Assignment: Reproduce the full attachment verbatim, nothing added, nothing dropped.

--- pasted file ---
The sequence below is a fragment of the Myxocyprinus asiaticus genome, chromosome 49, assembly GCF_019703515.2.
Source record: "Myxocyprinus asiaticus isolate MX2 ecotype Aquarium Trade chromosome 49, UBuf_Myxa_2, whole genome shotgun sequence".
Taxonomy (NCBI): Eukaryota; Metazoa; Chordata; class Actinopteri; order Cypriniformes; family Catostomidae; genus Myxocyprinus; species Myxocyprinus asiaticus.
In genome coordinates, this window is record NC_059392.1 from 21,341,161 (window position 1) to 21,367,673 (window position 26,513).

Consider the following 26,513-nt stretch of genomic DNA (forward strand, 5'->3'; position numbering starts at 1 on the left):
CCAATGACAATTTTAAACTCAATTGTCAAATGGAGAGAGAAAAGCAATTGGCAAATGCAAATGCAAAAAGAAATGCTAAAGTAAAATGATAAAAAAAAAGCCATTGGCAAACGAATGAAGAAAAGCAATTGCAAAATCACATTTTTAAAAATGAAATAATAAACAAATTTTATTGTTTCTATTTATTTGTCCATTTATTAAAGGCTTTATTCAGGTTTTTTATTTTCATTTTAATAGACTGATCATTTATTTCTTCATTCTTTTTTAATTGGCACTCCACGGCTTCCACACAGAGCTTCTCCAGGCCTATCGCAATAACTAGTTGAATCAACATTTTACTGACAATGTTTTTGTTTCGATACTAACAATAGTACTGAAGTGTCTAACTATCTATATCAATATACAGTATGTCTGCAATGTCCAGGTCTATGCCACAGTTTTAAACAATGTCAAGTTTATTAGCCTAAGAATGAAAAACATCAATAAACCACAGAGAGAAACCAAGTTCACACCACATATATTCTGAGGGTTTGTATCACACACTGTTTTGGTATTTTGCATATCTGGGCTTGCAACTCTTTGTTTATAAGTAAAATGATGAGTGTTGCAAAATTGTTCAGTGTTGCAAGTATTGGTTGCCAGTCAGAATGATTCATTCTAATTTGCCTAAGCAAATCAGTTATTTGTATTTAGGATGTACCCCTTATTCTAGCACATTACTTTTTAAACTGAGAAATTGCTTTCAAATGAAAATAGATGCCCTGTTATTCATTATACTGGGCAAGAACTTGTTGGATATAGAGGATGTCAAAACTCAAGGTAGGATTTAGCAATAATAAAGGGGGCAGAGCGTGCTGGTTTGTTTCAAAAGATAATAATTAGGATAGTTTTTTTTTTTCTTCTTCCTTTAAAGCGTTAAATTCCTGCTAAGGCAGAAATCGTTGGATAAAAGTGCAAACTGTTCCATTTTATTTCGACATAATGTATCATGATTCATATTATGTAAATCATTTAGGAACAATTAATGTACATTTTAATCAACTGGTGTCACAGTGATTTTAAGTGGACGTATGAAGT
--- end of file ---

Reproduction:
The sequence below is a fragment of the Myxocyprinus asiaticus genome, chromosome 49, assembly GCF_019703515.2.
Source record: "Myxocyprinus asiaticus isolate MX2 ecotype Aquarium Trade chromosome 49, UBuf_Myxa_2, whole genome shotgun sequence".
Taxonomy (NCBI): Eukaryota; Metazoa; Chordata; class Actinopteri; order Cypriniformes; family Catostomidae; genus Myxocyprinus; species Myxocyprinus asiaticus.
In genome coordinates, this window is record NC_059392.1 from 21,341,161 (window position 1) to 21,367,673 (window position 26,513).

Consider the following 26,513-nt stretch of genomic DNA (forward strand, 5'->3'; position numbering starts at 1 on the left):
CCAATGACAATTTTAAACTCAATTGTCAAATGGAGAGAGAAAAGCAATTGGCAAATGCAAATGCAAAAAGAAATGCTAAAGTAAAATGATAAAAAAAAAGCCATTGGCAAACGAATGAAGAAAAGCAATTGCAAAATCACATTTTTAAAAATGAAATAATAAACAAATTTTATTGTTTCTATTTATTTGTCCATTTATTAAAGGCTTTATTCAGGTTTTTTATTTTCATTTTAATAGACTGATCATTTATTTCTTCATTCTTTTTTAATTGGCACTCCACGGCTTCCACACAGAGCTTCTCCAGGCCTATCGCAATAACTAGTTGAATCAACATTTTACTGACAATGTTTTTGTTTCGATACTAACAATAGTACTGAAGTGTCTAACTATCTATATCAATATACAGTATGTCTGCAATGTCCAGGTCTATGCCACAGTTTTAAACAATGTCAAGTTTATTAGCCTAAGAATGAAAAACATCAATAAACCACAGAGAGAAACCAAGTTCACACCACATATATTCTGAGGGTTTGTATCACACACTGTTTTGGTATTTTGCATATCTGGGCTTGCAACTCTTTGTTTATAAGTAAAATGATGAGTGTTGCAAAATTGTTCAGTGTTGCAAGTATTGGTTGCCAGTCAGAATGATTCATTCTAATTTGCCTAAGCAAATCAGTTATTTGTATTTAGGATGTACCCCTTATTCTAGCACATTACTTTTTAAACTGAGAAATTGCTTTCAAATGAAAATAGATGCCCTGTTATTCATTATACTGGGCAAGAACTTGTTGGATATAGAGGATGTCAAAACTCAAGGTAGGATTTAGCAATAATAAAGGGGGCAGAGCGTGCTGGTTTGTTTCAAAAGATAATAATTAGGATAGTTTTTTTTTTTCTTCTTCCTTTAAAGCGTTAAATTCCTGCTAAGGCAGAAATCGTTGGATAAAAGTGCAAACTGTTCCATTTTATTTCGACATAATGTATCATGATTCATATTATGTAAATCATTTAGGAACAATTAATGTACATTTTAATCAACTGGTGTCACAGTGATTTTAAGTGGACGTATGAAGT